Whether you tout the philosophy of the locavore movement or stand behind the economic theory of free trade, your defenders as well as your detractors will be on hand, ready and willing to share their opinion. Yet, no matter which side of the debate you are on, one fact cannot be denied – the locavore movement is growing, and the opportunties for entrepreneurs are ripe. Based on research conducted by the USDA Economic Research Service, the movement was estimated to have generated $4.8 billion in sales in 2008, and it is projected that locally grown foods will generate nearly $7 billion in sales in 2012.
It’s a movement that is gradually reshaping the economics of the agriculture industry and spurring a revival of small farms, something many thought would never happen. Prior to WWII, nearly two out of five Americans lived on farms and food was locally grown and marketed. Rarely was food transported further than a day’s distance. After WWII our infrastructure expanded greatly, transportation costs decreased and refrigeration became more accessible. These changes allowed meats and produce to be transported greater distances at competitive prices. The increasing eco-conscious focus on sustainability has fueled the locavore movement and caused a major shift in how food is being grown and sold in America.
The term locavore was introduced in 2005 on World Environment Day when four women in Northern California kicked-off a month-long dietary challenge “Celebrate Your Foodshed: Eat Locally”, and began calling themselves “locavores.” A locavore is someone who either exclusively or primarily eats foods from their local or regional foodshed. There is no single definition of what defines a local foodshed as distances vary regionally and are also impacted by population density; yet many locavores use a 100-mile radius as a general guide. Produce sold within 24 hours of harvest is usually considered local as well. In comparison, mass-market food items consumed in the U.S. travel an average of 1,300 to 2,000 miles from farm to store according to ATTRA – National Sustainable Agriculture Information Service.
Locavores have a wide variety of beliefs in support of the movement. In the minds of many, local foods are those that come from small farms that have developed social and economic relationships within the local community. A national study conducted by the Food Marketing Institute in 2009 uncovered the top three reasons for participation cited by consumers:
• 82% – freshness of the products
• 75% – support for the local economy
• 58% – knowing the source of the product
While pinpointing exactly how many people are joining the locavore movement is difficult, there are many signs that it’s gaining mainstream attention. Nearly 80% of respondents in a 2006 national survey said they occasionally to always purchased fresh produce directly from growers (Source: USDA, ERR-97 May 2010). Increased demand is creating opportunities for farmers and growers to expand their marketing channels. Local foods are being sold through farmer’s markets, roadside stands, winter markets, food co-ops, CSAs (community supported agricultural groups), supermarkets, specialty stores, restaurants, hospitals, schools and more.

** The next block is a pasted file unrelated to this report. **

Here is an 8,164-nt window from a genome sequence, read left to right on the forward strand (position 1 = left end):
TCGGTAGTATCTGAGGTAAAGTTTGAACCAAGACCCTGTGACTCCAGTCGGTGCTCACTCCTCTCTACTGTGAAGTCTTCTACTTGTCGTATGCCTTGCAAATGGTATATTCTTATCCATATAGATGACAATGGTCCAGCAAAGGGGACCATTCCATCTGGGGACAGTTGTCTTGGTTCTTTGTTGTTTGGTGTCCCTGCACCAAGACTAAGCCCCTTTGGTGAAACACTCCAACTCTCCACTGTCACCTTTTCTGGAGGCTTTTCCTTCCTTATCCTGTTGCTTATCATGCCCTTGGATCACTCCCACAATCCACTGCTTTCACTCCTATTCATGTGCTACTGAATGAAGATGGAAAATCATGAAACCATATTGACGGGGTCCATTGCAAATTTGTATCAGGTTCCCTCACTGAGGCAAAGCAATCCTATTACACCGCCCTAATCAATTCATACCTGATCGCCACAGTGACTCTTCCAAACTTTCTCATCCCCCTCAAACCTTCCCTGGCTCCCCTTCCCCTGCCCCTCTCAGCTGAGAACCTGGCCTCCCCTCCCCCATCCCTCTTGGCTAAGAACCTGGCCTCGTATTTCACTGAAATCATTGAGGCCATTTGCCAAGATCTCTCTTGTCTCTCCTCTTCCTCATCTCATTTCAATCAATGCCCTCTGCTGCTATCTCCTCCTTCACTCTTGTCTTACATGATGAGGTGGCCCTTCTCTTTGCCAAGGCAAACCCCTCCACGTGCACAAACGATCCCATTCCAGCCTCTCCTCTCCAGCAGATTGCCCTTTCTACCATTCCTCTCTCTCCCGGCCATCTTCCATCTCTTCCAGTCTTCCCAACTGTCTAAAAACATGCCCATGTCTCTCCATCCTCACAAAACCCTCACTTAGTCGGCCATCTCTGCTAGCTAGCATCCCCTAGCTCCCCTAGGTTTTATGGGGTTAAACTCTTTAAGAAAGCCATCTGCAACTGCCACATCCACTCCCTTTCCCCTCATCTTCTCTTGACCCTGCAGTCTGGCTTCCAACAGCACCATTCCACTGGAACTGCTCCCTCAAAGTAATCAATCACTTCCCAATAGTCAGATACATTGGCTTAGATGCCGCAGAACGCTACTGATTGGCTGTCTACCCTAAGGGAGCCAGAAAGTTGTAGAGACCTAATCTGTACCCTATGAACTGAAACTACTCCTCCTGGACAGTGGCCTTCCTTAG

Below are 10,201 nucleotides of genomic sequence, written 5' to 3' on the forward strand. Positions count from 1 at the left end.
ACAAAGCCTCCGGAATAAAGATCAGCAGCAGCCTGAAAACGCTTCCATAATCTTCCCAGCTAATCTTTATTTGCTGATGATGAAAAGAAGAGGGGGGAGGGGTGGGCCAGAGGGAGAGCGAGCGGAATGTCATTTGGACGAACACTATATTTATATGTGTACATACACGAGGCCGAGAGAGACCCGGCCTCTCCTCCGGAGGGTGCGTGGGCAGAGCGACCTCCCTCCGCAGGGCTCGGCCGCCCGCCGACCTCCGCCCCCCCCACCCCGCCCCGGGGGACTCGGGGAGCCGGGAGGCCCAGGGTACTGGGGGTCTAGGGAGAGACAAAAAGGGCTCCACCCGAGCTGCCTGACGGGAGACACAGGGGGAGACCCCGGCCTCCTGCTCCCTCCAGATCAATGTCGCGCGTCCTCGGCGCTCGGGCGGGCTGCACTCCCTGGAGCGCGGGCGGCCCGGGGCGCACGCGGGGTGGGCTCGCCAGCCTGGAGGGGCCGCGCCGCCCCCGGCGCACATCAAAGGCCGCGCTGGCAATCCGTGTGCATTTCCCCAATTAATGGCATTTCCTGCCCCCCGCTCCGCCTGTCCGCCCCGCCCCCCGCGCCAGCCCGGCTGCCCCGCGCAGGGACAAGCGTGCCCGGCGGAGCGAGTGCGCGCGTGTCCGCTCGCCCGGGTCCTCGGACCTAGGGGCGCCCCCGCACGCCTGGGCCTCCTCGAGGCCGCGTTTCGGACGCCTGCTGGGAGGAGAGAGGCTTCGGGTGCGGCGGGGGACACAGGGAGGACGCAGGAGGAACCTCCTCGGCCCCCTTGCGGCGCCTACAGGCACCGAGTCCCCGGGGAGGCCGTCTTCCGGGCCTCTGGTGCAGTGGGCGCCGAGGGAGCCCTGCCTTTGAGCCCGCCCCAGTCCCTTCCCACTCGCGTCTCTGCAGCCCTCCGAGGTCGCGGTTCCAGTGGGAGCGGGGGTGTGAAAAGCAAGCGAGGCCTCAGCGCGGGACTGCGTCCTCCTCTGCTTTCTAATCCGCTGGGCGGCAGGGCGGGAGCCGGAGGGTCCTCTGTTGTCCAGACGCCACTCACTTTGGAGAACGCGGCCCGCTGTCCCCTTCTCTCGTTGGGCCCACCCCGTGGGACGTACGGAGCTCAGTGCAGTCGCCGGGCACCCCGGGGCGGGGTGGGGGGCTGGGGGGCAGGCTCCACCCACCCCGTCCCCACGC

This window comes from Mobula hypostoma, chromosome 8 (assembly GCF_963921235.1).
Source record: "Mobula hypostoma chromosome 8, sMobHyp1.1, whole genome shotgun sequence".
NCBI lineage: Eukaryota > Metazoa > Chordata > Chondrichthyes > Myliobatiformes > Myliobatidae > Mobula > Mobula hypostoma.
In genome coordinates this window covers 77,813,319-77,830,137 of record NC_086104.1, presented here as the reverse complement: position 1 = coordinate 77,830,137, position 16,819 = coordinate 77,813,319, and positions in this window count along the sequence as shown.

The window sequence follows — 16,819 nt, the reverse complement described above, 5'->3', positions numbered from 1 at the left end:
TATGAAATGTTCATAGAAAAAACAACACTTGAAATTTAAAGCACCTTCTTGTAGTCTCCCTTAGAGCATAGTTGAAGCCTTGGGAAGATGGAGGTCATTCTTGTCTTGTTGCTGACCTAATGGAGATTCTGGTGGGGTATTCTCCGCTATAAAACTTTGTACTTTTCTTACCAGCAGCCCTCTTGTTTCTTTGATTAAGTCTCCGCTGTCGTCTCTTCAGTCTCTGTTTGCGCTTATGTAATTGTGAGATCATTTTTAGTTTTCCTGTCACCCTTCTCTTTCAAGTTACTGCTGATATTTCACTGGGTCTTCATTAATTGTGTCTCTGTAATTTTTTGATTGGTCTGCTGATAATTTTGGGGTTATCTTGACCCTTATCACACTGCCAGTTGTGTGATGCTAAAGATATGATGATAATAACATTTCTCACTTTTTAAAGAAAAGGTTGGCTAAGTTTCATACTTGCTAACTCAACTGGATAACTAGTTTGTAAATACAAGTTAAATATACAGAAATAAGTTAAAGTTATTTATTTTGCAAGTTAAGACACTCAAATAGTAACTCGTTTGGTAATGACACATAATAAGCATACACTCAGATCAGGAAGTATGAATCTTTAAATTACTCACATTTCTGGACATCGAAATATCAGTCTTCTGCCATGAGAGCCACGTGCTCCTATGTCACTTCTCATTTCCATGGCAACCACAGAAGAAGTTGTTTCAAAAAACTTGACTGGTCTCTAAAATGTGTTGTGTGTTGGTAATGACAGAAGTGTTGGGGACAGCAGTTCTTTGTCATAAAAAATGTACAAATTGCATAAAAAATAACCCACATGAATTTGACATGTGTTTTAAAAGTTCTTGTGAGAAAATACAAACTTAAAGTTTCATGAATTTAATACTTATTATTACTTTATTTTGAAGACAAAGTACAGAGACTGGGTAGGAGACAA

There are numerous public programs and policies that support local food initiatives and provide financing for local food systems. An example is the farm-to-school programs in which some or all of the produce needs of the school cafeteria are met by nearby farms. The National Farm to School Network, which began with just a handful of farm-to-school programs in the late 90’s, and climbed to 1,000 in 2005, is now estimated to have reached 2,518 programs as of 2012.
Farmers Markets are increasing in numbers across the nation as well. According to the USDA, there were 7,175 farmers markets in 2011, a 17% increase from 2010.
Large retailers are yielding shelf space to meet consumer demand for locally grown foods. Stores such as Walmart, Safeway, Meijer and Weis Markets are participating in local food initiatives. Local restaurants are meeting the demands of their patrons to provide local foods as well. According to a survey conducted by the National Restaurant Association, 89% of fine-dining and nearly 30% of fast food operators served locally sourced items in 2008; while both believed these items would become more popular, 90% and nearly 50%, respectively.
In St. Louis, Missouri an innovative partnership is bringing “Mobile Markets” to commuters using public transportation for the March-October growing season. Whatever the motivation of individual locavores, the movement is gaining momentum and the opportunities for entrepreneurs are ripe, whether choosing to enter the market by starting a small urban farm, becoming an intermediary, selling direct-to-consumer, or any of the other numerous entry points. As always, any market entry or expansion should be backed by thorough research to develop a solid strategy.